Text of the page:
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When Not To Pay a Local Business Tax

A Local Business tax is a miscellaneous tax imposed by local governments in Florida. Payment of the Local Business Tax allows you the right to do business in that county or municipality and is paid annually with the fiscal year beginning October 1 through September 30. This is a tax, not a license or competency card. Many contractors throughout the state may be unwittingly paying for a local business tax when they don’t have to. The following will give you a history of the tax as well as exemptions from taxation for certain businesses.

Chapter 205, Florida Statute, provides that the governing body of a county may levy, by appropriate resolution or ordinance, a business tax for the privilege of engaging in or managing any business, profession or occupation within its jurisdiction. Most counties and municipalities in Florida elected to collect Local Business Taxes (formerly known as Occupational License) when the state turned it over to local governments in 1972. In 2006, the Florida legislature renamed the Local Occupational License Tax to Local Business Tax (Chapter Law 2006–152). The change was made because the legislature found the reference to an occupational license was confusing to consumers and was not the correct characterization of the tax. It further found that unscrupulous persons presented a local occupational license to consumers as proof of competency to perform various repairs and service. Consumers were being victimized by these representations. By changing the name of the tax issued by local governments, the legislature believed it would go a long way in eliminating some fraudulent misrepresentation of this tax.

In 1992, s. 205.065, F.S., was created which provided that the local jurisdictions could not charge businesses regulated under the Department of Business and Professional Regulation (DBPR) a local business tax simply because the business was performing work in that jurisdiction. Instead, the ability to charge a local business tax was to be conditioned on having a place of business located within that jurisdiction. This means that a glass and glazing contractor, for instance, located in Orange County , could not be charged a business tax by Seminole County simply because the contractor performs work in that jurisdiction. In 1999, the Florida legislature further amended that section of law (Chapter Law 99–254) to provide that a contractor who has been subjected to an unlawful levy of a business tax may challenge the local government’s actions. If the contractor prevails, they are entitled to recover his or her reasonable attorney’s fees.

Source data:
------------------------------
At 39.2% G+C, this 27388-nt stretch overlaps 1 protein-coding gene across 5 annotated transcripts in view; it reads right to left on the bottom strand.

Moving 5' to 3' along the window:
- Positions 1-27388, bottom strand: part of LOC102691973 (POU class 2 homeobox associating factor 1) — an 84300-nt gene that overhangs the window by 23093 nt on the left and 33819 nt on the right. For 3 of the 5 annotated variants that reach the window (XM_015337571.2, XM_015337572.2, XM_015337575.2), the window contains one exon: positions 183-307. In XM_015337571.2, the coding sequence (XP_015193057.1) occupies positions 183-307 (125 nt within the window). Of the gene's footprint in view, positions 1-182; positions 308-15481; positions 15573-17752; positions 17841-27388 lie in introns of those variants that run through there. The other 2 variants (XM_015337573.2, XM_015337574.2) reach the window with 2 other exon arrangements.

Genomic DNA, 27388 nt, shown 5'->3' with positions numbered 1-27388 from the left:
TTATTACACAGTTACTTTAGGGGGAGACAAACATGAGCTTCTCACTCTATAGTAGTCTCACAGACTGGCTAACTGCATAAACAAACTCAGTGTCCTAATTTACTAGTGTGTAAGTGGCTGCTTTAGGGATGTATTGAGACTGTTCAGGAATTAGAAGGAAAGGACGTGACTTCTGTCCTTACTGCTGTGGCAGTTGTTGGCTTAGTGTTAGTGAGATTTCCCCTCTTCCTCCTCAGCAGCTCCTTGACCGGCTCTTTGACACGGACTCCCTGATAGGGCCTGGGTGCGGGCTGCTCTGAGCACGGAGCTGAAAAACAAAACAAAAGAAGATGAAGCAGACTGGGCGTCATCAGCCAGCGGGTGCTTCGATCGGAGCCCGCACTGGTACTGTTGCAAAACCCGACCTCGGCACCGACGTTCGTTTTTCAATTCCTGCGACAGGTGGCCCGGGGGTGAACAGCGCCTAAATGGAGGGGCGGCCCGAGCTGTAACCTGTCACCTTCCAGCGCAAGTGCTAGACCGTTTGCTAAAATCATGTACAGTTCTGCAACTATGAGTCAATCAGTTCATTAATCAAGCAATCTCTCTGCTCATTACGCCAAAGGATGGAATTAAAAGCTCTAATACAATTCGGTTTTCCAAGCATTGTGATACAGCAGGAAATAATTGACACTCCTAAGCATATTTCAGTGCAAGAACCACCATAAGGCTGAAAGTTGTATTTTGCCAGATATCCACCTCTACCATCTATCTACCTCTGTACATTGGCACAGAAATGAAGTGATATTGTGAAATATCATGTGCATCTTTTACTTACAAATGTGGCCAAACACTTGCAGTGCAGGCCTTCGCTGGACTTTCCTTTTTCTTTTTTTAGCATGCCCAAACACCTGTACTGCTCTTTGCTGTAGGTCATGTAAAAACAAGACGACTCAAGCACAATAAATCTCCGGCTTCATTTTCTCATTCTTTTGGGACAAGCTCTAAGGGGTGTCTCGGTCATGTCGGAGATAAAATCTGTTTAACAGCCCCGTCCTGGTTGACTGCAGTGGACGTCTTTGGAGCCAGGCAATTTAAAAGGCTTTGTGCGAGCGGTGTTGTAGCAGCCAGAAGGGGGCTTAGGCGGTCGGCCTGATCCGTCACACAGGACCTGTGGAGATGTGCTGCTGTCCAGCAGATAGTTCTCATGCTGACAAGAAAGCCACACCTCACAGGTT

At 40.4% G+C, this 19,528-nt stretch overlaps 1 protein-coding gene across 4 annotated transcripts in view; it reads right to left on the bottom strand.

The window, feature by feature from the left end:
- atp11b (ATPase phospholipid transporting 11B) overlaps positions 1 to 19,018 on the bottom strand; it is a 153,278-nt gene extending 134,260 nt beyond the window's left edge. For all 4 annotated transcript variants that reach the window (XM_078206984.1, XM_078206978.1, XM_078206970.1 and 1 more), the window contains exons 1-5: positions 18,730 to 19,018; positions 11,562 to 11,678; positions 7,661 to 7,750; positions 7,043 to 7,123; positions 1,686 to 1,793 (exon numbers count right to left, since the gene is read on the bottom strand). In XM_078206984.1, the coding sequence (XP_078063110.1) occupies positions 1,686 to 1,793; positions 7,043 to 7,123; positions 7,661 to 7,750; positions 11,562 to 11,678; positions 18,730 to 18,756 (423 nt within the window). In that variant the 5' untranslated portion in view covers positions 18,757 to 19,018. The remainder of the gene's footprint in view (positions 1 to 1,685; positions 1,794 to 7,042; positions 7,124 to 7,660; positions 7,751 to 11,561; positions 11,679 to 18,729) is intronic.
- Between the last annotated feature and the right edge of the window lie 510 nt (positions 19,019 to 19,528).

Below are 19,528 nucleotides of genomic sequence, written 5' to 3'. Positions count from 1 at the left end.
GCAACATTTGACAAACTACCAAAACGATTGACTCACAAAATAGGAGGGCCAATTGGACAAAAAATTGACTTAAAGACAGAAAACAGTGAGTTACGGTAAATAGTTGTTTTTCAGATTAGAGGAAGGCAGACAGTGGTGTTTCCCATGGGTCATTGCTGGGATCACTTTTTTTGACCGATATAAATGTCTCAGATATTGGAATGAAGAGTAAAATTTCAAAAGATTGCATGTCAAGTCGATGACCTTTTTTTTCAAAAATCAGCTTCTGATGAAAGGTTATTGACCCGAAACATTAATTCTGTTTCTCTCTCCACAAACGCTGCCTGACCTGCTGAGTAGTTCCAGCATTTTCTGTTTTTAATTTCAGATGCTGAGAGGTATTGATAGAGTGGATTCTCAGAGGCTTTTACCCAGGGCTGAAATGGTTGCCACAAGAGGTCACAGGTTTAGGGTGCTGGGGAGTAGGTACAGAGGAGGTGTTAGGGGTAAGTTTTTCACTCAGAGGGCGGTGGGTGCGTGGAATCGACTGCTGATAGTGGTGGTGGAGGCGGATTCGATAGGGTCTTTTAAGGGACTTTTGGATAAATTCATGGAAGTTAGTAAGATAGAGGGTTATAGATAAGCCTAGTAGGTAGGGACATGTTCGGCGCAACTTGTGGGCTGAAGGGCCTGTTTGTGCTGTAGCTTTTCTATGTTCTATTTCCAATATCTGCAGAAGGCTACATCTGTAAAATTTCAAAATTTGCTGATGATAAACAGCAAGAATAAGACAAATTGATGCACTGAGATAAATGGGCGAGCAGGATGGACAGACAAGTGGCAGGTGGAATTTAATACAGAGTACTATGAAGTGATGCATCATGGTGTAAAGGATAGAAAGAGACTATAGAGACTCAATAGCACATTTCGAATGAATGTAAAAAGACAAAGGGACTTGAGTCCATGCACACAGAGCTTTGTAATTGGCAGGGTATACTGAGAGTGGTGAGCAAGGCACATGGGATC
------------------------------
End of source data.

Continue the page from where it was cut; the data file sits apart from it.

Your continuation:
In conclusions, be sure you’re not paying local governments a local business tax that they are not entitled to under Florida law. Don’t be coerced by local governments that demand you pay before you
play . . . know the law.

Below is a copy of s. 205.065, F.S., for your reference.

205.065 Exemption; nonresident persons regulated by the Department of Business and Professional Regulation.—If any person engaging in or managing a business, profession, or occupation regulated by the Department of Business and Professional Regulation has paid a business tax for the current year to the county or municipality in the state where the person’s permanent business location or branch office is maintained, no other local governing authority may levy a business tax, or any registration or regulatory fee equivalent to the business tax, on the person for performing work or services on a temporary or transitory basis in another municipality or county. Work or services performed in a place other than the county or municipality where the permanent business location or branch office is maintained may not be construed as creating a separate business location or branch office of that person for the purposes of this chapter. Any properly licensed contractor asserting an exemption under this section who is unlawfully required by the local governing authority to pay a business tax, or any registration or regulatory fee equivalent to a business tax, has standing to challenge the propriety of the local government’s actions, and the prevailing party in such a challenge is entitled to recover a reasonable attorney’s fee.

History.—s. 32, ch. 92–203; s. 11, ch. 94–18; s. 1484, ch. 95–147; s. 6, ch. 99–254; s. 18, ch. 2006–152.

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